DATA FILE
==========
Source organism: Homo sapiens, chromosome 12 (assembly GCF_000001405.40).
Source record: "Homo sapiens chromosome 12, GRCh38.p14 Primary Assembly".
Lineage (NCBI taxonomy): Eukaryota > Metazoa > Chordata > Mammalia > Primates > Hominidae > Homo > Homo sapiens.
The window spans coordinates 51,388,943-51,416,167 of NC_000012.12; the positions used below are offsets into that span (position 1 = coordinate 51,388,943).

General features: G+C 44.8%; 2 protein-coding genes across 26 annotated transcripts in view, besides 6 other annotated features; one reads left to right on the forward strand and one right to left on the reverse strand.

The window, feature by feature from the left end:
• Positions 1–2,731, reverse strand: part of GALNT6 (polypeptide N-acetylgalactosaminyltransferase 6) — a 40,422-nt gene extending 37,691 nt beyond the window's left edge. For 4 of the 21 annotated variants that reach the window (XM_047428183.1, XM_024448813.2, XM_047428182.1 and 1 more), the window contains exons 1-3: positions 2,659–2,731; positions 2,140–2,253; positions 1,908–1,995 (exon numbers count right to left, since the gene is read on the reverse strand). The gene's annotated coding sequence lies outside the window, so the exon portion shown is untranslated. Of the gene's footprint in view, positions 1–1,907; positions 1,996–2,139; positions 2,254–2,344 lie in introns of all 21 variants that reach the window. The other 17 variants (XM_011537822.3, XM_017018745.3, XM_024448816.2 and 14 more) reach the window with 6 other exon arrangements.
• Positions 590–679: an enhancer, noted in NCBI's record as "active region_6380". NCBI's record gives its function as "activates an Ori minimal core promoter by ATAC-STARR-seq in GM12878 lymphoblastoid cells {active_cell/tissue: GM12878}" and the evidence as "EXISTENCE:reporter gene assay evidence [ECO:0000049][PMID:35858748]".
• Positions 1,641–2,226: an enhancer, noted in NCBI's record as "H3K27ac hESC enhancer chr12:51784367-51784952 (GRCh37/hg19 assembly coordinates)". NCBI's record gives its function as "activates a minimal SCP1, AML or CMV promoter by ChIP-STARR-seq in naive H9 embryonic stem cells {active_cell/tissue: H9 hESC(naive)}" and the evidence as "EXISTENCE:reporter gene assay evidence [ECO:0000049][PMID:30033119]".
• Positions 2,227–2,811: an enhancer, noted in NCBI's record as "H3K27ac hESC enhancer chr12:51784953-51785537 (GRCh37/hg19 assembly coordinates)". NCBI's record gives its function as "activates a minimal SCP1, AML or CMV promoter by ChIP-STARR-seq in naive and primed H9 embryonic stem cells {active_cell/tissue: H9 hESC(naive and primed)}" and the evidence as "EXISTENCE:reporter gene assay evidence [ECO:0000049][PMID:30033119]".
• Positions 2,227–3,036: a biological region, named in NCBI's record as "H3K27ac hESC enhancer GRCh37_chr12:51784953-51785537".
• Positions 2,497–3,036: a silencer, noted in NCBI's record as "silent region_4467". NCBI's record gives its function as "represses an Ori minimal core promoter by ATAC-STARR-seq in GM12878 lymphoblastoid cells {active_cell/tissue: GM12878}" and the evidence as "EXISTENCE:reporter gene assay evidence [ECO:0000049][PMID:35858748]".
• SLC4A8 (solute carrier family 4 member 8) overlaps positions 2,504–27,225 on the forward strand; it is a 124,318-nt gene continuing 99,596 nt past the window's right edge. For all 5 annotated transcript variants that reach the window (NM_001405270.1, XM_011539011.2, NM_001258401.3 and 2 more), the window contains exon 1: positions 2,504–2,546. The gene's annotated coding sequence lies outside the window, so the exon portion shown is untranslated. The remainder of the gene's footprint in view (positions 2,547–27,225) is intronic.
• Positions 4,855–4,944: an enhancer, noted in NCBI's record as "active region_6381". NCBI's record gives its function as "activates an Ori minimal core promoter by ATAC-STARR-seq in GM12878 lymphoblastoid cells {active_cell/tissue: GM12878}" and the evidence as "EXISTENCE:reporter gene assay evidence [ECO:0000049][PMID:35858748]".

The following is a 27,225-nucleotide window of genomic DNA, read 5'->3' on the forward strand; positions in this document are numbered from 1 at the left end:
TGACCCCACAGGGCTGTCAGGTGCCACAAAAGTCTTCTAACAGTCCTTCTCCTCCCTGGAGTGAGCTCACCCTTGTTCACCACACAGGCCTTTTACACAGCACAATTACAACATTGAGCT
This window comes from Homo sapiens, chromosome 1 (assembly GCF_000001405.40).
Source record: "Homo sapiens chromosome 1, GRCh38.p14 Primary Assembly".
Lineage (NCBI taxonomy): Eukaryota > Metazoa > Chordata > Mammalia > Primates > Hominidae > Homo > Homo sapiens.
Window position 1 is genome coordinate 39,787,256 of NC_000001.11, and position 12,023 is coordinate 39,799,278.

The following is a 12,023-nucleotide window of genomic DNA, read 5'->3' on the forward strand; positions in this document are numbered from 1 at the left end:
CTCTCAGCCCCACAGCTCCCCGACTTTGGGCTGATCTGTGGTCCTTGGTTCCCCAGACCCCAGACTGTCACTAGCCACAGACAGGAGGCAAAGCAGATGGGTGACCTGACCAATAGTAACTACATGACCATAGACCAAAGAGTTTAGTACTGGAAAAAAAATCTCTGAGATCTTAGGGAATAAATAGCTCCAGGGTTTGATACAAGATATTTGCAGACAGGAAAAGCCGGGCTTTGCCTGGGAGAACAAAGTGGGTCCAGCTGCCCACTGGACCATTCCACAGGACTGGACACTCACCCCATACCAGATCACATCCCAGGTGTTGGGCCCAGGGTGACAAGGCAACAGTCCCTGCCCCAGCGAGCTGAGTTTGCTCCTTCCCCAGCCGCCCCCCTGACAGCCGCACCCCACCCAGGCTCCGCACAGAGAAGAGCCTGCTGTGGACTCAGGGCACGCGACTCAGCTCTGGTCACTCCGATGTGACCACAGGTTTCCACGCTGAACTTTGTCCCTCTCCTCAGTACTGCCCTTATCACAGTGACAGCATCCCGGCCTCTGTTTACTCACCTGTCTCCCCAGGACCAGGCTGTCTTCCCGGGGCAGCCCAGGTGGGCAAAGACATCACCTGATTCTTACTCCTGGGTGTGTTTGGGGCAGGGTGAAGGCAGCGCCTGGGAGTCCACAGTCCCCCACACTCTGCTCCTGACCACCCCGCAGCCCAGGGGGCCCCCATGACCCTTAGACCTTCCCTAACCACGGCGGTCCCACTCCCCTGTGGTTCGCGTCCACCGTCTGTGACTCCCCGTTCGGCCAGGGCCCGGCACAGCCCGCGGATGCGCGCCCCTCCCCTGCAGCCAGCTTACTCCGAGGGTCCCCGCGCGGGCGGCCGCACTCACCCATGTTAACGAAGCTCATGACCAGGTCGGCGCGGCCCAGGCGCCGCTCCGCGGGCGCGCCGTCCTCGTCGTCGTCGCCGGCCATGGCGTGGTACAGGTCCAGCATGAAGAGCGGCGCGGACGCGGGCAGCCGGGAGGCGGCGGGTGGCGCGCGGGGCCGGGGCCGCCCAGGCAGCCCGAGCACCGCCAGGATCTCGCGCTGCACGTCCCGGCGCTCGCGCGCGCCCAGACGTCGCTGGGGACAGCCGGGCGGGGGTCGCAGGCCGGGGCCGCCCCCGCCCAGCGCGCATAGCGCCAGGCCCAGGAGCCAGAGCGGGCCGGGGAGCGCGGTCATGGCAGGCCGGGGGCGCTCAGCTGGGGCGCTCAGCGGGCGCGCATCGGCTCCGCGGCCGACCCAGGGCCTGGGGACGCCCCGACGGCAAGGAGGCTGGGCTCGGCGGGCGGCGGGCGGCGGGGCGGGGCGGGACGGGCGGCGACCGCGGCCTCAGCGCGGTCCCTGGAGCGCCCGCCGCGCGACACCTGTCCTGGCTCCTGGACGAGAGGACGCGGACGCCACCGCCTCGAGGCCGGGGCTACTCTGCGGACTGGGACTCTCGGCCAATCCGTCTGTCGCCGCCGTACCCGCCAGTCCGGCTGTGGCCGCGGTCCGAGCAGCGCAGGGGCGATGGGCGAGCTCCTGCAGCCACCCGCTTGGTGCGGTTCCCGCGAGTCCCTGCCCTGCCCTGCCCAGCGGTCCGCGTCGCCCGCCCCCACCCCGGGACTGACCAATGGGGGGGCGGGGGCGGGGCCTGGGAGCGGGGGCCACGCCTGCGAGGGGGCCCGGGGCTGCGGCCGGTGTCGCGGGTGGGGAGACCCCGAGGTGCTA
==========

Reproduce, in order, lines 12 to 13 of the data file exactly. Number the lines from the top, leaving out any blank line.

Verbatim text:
• Positions 2,497–3,036: a silencer, noted in NCBI's record as "silent region_4467". NCBI's record gives its function as "represses an Ori minimal core promoter by ATAC-STARR-seq in GM12878 lymphoblastoid cells {active_cell/tissue: GM12878}" and the evidence as "EXISTENCE:reporter gene assay evidence [ECO:0000049][PMID:35858748]".
• SLC4A8 (solute carrier family 4 member 8) overlaps positions 2,504–27,225 on the forward strand; it is a 124,318-nt gene continuing 99,596 nt past the window's right edge. For all 5 annotated transcript variants that reach the window (NM_001405270.1, XM_011539011.2, NM_001258401.3 and 2 more), the window contains exon 1: positions 2,504–2,546. The gene's annotated coding sequence lies outside the window, so the exon portion shown is untranslated. The remainder of the gene's footprint in view (positions 2,547–27,225) is intronic.